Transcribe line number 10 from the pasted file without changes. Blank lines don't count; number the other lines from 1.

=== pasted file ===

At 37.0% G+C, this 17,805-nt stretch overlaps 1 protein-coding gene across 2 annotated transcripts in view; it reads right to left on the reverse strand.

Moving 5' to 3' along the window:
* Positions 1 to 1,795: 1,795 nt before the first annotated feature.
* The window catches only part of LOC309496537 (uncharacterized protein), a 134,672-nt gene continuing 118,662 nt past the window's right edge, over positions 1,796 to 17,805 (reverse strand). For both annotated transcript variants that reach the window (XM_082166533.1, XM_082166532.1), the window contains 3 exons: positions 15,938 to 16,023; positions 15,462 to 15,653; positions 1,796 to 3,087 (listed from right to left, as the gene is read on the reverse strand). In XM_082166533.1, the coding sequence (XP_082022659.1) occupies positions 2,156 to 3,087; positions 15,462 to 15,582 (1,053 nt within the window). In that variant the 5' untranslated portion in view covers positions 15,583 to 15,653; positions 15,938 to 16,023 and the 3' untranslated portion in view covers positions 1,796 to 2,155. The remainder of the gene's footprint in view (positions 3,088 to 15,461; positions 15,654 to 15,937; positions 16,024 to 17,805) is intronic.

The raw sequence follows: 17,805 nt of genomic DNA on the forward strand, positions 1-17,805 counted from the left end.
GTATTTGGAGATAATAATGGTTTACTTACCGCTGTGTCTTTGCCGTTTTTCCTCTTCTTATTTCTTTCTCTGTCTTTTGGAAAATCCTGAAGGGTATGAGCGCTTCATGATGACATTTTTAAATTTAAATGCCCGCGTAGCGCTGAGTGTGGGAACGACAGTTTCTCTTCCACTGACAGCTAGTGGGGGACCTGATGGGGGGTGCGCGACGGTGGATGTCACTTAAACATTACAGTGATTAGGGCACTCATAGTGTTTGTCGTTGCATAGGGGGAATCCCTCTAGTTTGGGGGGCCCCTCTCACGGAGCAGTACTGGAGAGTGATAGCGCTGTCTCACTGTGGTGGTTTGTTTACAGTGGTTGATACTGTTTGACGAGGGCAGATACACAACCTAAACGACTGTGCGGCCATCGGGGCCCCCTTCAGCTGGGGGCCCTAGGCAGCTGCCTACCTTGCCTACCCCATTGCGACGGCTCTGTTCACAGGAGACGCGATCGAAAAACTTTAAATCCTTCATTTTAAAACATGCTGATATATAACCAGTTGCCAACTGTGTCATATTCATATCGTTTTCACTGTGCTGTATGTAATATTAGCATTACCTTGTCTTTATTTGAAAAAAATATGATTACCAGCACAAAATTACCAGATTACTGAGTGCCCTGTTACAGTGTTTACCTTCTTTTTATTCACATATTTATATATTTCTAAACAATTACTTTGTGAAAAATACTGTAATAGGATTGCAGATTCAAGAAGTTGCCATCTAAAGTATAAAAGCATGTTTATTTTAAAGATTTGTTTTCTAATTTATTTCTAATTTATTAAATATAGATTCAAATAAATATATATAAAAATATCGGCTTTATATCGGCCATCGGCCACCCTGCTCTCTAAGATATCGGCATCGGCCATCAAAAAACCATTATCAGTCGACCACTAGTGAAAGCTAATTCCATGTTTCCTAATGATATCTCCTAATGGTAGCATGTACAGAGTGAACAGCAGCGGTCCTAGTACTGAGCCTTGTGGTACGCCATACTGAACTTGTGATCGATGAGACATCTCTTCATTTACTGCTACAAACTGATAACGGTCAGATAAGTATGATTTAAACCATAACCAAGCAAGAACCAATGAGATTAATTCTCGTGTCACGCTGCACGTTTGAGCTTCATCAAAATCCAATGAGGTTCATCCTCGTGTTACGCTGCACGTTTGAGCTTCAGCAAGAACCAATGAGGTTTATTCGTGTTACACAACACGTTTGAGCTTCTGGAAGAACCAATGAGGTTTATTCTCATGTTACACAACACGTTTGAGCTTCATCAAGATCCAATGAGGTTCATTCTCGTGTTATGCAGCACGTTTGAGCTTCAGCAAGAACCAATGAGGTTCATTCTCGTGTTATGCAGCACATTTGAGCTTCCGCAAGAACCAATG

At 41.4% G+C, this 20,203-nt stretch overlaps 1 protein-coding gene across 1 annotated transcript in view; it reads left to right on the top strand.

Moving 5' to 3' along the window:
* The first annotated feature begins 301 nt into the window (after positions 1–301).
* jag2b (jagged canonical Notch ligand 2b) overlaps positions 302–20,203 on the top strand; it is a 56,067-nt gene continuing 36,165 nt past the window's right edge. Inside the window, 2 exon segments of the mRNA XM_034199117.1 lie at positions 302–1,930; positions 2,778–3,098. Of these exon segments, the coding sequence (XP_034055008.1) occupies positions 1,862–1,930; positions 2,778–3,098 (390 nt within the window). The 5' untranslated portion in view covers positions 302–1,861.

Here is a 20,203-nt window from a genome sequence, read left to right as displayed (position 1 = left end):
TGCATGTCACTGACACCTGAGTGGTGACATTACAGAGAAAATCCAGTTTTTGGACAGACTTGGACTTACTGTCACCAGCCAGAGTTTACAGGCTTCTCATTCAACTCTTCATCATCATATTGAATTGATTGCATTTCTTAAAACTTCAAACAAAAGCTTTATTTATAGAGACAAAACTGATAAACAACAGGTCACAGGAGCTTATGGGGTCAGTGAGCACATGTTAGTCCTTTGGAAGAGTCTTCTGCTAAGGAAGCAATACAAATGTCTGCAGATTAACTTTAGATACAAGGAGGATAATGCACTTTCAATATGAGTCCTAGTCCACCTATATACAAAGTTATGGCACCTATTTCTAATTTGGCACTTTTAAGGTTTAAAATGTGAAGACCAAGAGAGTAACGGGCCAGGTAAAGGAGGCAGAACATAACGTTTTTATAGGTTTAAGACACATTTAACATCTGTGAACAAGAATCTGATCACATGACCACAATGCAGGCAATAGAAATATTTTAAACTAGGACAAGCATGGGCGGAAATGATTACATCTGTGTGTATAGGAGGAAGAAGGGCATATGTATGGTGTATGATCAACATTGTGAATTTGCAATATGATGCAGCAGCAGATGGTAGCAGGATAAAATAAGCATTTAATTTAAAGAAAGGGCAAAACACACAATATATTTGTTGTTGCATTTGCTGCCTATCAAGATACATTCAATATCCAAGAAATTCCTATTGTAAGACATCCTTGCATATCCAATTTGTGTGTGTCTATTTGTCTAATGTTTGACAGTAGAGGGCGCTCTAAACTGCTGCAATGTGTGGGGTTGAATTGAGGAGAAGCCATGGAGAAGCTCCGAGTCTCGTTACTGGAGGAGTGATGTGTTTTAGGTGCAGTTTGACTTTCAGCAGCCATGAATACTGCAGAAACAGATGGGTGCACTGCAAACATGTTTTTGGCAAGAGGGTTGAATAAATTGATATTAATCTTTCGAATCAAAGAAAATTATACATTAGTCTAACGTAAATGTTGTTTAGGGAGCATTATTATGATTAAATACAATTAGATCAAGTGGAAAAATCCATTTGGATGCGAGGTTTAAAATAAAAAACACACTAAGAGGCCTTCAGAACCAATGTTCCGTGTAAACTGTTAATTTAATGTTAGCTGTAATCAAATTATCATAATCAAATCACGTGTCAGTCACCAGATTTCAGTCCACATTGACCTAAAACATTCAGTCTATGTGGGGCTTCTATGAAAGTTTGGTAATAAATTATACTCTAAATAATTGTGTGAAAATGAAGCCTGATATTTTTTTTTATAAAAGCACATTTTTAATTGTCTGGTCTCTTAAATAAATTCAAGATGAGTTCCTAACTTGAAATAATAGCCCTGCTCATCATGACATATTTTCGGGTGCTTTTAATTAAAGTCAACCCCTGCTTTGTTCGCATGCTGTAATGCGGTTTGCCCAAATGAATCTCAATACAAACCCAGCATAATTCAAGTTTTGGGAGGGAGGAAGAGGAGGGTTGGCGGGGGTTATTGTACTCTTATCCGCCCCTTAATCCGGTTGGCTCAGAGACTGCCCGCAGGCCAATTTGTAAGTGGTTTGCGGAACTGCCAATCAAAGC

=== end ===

* jag2b (jagged canonical Notch ligand 2b) overlaps positions 302–20,203 on the top strand; it is a 56,067-nt gene continuing 36,165 nt past the window's right edge. Inside the window, 2 exon segments of the mRNA XM_034199117.1 lie at positions 302–1,930; positions 2,778–3,098. Of these exon segments, the coding sequence (XP_034055008.1) occupies positions 1,862–1,930; positions 2,778–3,098 (390 nt within the window). The 5' untranslated portion in view covers positions 302–1,861.